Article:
Deodorant: it can be used to mask body odor naturally. It also kills germs and fights fungus, so it’s makes a great natural home deodorizer for any infected area.
Digestive Tonic: helps to tone your liver, stomach and intestines. This increases your ability to decompose food and absorb nutrients properly, so it impacts your digestive system. Because of these metabolic benefits, patchouli oil will give you more energy and help your body to function properly.
Diuretic: increases the frequency of urination, and this can be beneficial to your health in several ways: You are removing excess salt, water and uric acid, which is good for your gallbladder, kidneys and liver.
Hormone Support: has the power to stimulate hormones and increase your libido or sex drive. It can be considered as one of the natural remedies for impotency and erectile dysfunction. Used as an aphrodisiac for years, patchouli oil boosts your testosterone and estrogen levels, and this can have a huge impact on your intimate relationships.
Insomnia: as a sedative, it helps to treat insomnia; it helps to put your mind and body at ease and allows you to rest peacefully.
Repellent: it will repel mosquitoes, fleas, ants, lice, moths and flies. You can use patchouli oil outside while you are gardening or dining in the backyard, or you can use it inside — especially if you are battling bed bugs or lice; try adding patchouli oil to your laundry detergent or burn five drops of the oil in an oil burner.
Skin Care: regenerates new skin cells, and this keeps the skin looking young, healthy and vibrant. It is also great for all skin types — dry, cracked skin and oily or acne-prone skin; you will see the healing and germ-fighting benefits of this oil either way. Because of its quick-healing properties, patchouli oil minimizes the look of scars or marks that are left from acne, wounds, measles, pox or boils. You can even heal bug bites with this powerful essential oil.
Homemade Bug Spray
1/2 cup witch hazel
1/2 cup apple cider vinegar
40 drops of patchouli essential oil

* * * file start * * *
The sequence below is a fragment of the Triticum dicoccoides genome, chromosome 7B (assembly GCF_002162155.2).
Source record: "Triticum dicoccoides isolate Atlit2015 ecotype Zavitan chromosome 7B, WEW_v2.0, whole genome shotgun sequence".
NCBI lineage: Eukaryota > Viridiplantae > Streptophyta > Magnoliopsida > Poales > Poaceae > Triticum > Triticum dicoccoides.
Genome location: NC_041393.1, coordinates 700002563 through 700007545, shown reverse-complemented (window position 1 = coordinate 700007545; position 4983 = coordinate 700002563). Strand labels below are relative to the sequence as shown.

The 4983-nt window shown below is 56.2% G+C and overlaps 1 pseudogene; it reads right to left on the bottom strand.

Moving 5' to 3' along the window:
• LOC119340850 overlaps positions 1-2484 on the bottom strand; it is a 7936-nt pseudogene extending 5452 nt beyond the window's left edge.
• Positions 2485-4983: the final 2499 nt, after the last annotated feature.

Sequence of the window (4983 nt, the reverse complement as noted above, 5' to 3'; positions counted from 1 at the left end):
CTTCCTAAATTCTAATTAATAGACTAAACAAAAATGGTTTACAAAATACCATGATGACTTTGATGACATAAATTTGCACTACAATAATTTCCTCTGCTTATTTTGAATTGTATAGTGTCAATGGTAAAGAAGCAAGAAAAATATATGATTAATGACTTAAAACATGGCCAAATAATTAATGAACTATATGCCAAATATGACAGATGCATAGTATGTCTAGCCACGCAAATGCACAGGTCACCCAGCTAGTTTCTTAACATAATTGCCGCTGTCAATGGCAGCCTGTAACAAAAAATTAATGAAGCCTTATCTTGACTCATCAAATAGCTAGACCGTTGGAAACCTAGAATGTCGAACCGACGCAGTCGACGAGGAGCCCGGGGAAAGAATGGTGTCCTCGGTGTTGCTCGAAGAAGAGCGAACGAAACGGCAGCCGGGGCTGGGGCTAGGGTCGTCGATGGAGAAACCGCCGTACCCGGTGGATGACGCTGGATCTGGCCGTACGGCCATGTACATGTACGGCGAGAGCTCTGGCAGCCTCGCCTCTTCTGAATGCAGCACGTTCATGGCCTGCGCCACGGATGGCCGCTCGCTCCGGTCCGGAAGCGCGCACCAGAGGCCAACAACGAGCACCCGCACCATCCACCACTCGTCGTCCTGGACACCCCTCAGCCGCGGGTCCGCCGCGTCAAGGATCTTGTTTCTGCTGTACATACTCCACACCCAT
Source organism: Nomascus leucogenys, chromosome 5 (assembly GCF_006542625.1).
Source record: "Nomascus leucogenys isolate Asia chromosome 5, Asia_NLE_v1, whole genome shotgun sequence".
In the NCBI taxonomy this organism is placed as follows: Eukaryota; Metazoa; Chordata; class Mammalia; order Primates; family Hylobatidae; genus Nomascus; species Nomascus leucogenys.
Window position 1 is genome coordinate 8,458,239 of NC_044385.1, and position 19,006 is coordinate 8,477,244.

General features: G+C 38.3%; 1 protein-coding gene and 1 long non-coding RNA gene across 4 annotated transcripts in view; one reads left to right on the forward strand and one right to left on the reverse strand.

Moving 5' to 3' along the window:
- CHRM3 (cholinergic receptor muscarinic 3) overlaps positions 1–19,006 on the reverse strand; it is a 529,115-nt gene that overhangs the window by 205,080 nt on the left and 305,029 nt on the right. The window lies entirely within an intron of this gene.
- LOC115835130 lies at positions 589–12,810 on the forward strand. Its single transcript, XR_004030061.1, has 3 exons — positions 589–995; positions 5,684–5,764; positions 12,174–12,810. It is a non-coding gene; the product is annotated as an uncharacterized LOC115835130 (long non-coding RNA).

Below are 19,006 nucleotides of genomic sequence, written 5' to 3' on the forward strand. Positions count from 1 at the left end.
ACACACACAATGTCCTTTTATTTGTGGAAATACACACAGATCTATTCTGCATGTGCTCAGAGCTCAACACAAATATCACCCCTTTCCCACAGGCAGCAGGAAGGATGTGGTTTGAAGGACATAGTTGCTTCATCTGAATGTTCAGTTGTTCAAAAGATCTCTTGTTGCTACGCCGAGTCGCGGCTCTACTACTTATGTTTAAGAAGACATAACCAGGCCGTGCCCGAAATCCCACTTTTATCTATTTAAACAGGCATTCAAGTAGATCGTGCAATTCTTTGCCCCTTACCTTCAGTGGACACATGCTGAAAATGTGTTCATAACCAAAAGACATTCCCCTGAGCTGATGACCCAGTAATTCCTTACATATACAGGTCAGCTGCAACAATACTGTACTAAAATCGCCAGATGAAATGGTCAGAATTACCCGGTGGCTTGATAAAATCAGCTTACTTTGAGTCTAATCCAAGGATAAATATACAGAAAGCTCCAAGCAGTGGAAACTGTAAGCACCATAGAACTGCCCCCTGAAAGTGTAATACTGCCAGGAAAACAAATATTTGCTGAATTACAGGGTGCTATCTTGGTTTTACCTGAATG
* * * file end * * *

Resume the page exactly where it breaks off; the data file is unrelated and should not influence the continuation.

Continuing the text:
Glass spray bottle
Mix all ingredients in 8-ounce spray bottle.
Spray over all portions of the body but avoid repellent in eyes and mouth.
Homemade Anti-Aging Serum
½ tablespoon jojoba oil
½ tablespoon evening primrose Oil
½ tablespoon pomegranate oil
15 drops vitamin E
20 drops lavender oil or frankincense oil
10 drops carrot seed oil
Mix all of the ingredients together into a dark glass bottle. Use every morning and night on face, neck and chest.
Homemade Men’s Cologne
5 drops cedarwood essential oil
3 drops bergamot essential oil
2 drops sandalwood essential oil
8 ounces (300ml) 70 percent alcohol or vodka
Glass roll on tube or glass cologne spray bottle
Mix all ingredients together and store in a bottle.
Dab on as needed.
Risks of Using Patchouli Essential Oil
Patchouli oil does not often elicit irritation or an allergic response when applied to the skin. But you should still be careful when initially applying it in case a reaction occurs. Never apply undiluted patchouli essential oil to the skin.
Because patchouli oil can affect blood clotting, the following people should avoid using patchouli oil:
- those taking blood-thinning medication
- individuals who have recently had or will be undergoing major surgery.
- those with bleeding disorders, such as hemophilia
As always, it’s important to remember that essential oils are very concentrated and should be properly diluted before using on the skin or for aromatherapy. Never eat or drink any essential oil without first consulting a qualified medical professional.